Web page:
David Underwood, who led the parish’s campaign, said: “Tea can be powerful. Every Fairtrade cuppa makes a difference to the lives of tea farmers and workers in some of the world’s poorest communities. We believe Sainsbury’s are weakening this power by ditching the Fairtrade Mark from their own-brand tea and replacing it with a ‘Fairly Traded’ label. It’s very likely to mislead customers who may think ‘Fairly Traded’ is the same as independent Fairtrade certification. It’s not. And many of our parishioners and friends as customers of Sainsbury’s clearly wanted to let them know how they feel.”

The parishioners’ outcries were sparked by Sainsbury’s announcement in May that it was to replace Fairtrade certification with its own ‘Fairly Traded’ scheme for its Red and Gold Label tea.

While Sainsbury’s has said its scheme will mimic Fairtrade in providing a fair price for goods and an additional social premium, under ‘Fairly Traded’ farmers and producers lose direct control of the additional money raised from their products and decisions on funding are taken instead by a board established by Sainsbury’s in the UK.

Groups including CAFOD, Christian Aid and the National Union of Students (NUS) are calling on chief executive Mike Coupe to rethink the supermarket’s plans.

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The petition to the local Sainsbury’s in Woodford made the front page in the local press!

Since the retailer made its announcement, over 150,000 people have signed a petition calling for Sainsbury’s to rethink its decision, with nearly 40 MPs backing a parliamentary motion calling on supermarkets to support Fairtrade in the face of Sainsbury’s move.

Fairtrade tea sales globally are worth an estimated £5 million in Fairtrade premiums for certified farmers and workers. British tea drinkers account for 80% of Fairtrade tea sales globally, with Sainsbury’s the world’s largest retailer of Fairtrade products.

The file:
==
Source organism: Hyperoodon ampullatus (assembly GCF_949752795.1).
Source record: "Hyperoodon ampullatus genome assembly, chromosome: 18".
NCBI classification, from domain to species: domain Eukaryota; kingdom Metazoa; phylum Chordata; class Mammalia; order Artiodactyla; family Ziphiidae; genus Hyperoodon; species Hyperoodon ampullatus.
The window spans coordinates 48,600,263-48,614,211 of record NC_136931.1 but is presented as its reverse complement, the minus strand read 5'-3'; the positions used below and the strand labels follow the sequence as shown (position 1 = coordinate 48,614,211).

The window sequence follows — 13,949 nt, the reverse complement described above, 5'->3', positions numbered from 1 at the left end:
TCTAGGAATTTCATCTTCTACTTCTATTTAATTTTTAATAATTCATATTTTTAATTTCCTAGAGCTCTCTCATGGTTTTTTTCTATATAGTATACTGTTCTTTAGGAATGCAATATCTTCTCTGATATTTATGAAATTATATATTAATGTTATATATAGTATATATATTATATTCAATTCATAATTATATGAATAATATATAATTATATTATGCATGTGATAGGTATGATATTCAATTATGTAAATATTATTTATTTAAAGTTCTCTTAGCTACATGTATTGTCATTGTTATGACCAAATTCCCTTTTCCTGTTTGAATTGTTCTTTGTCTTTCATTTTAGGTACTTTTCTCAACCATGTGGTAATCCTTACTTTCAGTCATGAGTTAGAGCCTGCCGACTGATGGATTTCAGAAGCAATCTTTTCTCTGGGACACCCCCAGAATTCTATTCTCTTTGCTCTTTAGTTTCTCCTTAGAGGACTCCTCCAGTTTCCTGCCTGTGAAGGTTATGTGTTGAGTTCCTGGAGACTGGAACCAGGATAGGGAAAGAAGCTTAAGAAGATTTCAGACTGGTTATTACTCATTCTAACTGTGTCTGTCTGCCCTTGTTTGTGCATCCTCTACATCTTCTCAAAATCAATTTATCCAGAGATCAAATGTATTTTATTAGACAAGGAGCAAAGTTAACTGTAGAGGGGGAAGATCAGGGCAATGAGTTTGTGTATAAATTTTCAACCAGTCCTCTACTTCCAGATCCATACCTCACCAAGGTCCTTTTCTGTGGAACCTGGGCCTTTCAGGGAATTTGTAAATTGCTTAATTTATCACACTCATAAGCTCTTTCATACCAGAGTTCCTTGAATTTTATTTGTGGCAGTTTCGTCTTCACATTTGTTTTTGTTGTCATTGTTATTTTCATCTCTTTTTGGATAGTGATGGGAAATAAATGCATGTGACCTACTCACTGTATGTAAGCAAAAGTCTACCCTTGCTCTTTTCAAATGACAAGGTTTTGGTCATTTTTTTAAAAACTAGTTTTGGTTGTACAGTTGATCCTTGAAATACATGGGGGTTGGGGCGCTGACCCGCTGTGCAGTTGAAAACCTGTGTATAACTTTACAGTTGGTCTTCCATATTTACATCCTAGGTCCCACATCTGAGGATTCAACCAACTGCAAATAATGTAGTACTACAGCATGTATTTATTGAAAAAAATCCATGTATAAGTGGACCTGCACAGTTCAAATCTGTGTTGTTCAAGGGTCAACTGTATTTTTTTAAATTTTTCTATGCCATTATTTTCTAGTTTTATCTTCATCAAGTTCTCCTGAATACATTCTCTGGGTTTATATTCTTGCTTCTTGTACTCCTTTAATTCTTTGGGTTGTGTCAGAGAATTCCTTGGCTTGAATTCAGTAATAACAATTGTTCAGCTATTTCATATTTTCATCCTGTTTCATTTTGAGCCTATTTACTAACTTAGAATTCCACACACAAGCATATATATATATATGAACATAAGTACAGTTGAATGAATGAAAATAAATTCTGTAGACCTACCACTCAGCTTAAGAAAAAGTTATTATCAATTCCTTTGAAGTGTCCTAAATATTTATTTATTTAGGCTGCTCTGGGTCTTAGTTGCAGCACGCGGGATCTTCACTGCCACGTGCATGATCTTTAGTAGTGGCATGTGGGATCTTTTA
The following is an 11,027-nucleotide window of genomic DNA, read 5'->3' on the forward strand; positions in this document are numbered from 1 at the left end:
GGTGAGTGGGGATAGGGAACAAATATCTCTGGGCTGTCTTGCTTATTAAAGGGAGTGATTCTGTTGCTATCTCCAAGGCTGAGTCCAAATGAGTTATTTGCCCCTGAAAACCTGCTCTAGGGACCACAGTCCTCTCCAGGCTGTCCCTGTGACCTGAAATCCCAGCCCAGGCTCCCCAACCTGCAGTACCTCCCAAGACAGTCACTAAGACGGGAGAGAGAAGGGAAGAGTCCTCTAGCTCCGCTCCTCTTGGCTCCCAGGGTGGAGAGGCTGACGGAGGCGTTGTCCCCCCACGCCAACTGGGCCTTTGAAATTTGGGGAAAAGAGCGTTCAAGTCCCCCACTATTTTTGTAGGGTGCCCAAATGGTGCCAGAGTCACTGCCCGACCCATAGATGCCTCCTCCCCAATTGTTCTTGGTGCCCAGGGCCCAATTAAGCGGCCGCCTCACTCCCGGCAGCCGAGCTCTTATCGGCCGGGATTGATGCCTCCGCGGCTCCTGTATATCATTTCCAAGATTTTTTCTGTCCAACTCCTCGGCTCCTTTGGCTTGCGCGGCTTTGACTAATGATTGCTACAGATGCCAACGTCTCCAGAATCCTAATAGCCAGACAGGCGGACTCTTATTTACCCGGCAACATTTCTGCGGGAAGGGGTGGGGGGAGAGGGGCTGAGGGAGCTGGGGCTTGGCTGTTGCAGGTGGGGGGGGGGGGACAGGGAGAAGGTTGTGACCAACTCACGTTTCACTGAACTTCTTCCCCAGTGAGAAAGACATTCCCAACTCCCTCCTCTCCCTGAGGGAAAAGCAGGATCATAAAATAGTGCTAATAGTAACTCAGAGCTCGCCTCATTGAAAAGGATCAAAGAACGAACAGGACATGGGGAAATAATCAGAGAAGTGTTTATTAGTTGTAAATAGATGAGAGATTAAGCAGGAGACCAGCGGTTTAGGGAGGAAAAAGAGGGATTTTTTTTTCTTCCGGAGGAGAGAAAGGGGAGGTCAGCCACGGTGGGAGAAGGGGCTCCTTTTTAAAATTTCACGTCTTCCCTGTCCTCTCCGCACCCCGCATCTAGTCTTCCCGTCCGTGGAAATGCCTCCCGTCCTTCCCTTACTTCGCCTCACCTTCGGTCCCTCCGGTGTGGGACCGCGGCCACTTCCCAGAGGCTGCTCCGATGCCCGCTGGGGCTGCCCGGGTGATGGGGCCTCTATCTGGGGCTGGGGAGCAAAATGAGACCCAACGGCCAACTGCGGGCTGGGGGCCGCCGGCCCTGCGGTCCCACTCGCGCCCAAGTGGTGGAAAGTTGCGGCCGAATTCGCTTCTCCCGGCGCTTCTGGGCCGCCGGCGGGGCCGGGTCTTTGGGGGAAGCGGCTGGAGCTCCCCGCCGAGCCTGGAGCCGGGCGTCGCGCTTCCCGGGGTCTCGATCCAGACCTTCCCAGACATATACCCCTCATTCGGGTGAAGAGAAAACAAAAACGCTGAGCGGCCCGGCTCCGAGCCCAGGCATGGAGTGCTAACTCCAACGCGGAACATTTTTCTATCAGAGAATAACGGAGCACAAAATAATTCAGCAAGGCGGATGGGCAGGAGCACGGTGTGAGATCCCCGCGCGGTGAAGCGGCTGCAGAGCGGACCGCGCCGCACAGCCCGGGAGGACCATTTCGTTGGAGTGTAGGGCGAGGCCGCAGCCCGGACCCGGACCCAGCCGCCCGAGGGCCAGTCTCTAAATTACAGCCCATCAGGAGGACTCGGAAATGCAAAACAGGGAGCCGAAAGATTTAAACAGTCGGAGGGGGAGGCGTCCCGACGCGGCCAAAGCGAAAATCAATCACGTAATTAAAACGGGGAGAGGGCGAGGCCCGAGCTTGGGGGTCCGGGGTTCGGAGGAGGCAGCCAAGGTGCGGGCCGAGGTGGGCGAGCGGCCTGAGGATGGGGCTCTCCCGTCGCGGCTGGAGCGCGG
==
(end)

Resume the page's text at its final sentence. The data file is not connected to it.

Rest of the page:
Chris Driscoll, CAFOD’s representative in Woodford Green, said:

“We’re very thankful to the parishioners from St. Thomas of Canterbury for showing their local Sainsbury’s that they care about keeping Fairtrade.  If this was parliament, then over 100,000 people signing a petition would be enough to secure a debate on what Sainsbury’s is doing.

“The Fairtrade mark is widely recognised, hugely trusted and we want to see it back on Sainsbury’s own-brand tea.  Hopefully the acts of David and other parishioners will help Sainsbury’s come to that decision too!”

Ficamaua! A young person reflects…

Chris Burkette is a young person from the Brentwood Diocese who is currently on CAFOD’s Step into the GAP programme. He writes:Chris cropped

“I recently ran a CAFOD workshop to help inform young people within the Brentwood Diocese of the events unfolding in the Maua community. As part of this workshop they were required to build a ‘home’ anywhere on the retreat site, to be as welcoming and cosy as they saw fit. After having visited each home, I was then tasked with destroying this space and leaving an eviction notice for them. Together we learnt about how this was connected to the situation in Sao Paulo: a place once left in need of rejuvenation but now blossoming…this all thanks to the locals there who over the past decade have put such hard work into returning the place to its original beauty.

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Ficamaua! Brentwood youth gather to show their support for residents in the Maua community in Sau Paulo, Brazil

Until recently all of this was being threatened due to a court order to evict the 237 families from their homes at the end of November. To our great joy this eviction has been averted with the recent agreement between the housing department and the owner of the building for the purchase of the Maua building for around £4.6 million (20 million reais).

CAFOD believes that everyone has the power within them to stand up to such cases of injustice. CAFOD ask people to GAP: Give. Act. Pray. An amazing 4,000 people across England and Wales have signed the petition to demonstrate their solidarity with the people of the Maua community in Sao Paulo. We will continue to show our solidarity through our actions and prayers as we do in all cases of injustice and threats to human dignity.

Pope Francis; a shining example of someone who believes in and leads a life of generous giving reminds us “We should always remember the dignity and rights of those who work, condemn situations in which that dignity and those rights are violated, and help to ensure authentic progress by man and society.” I relate this to the hard work the residents have put into renovating their community. I believe that it is our duty to demonstrate our belief in their dignity through not only kind acts but through responding to this eviction order.

Facu Mau sign (002)I personally believe that it can be very difficult in the world today to know exactly when we should show signs of love to others around us due to fear of being manipulated or taken advantage of. To show love to others is to take a rather bold step; one of which a large amount of Faith is required to achieve”.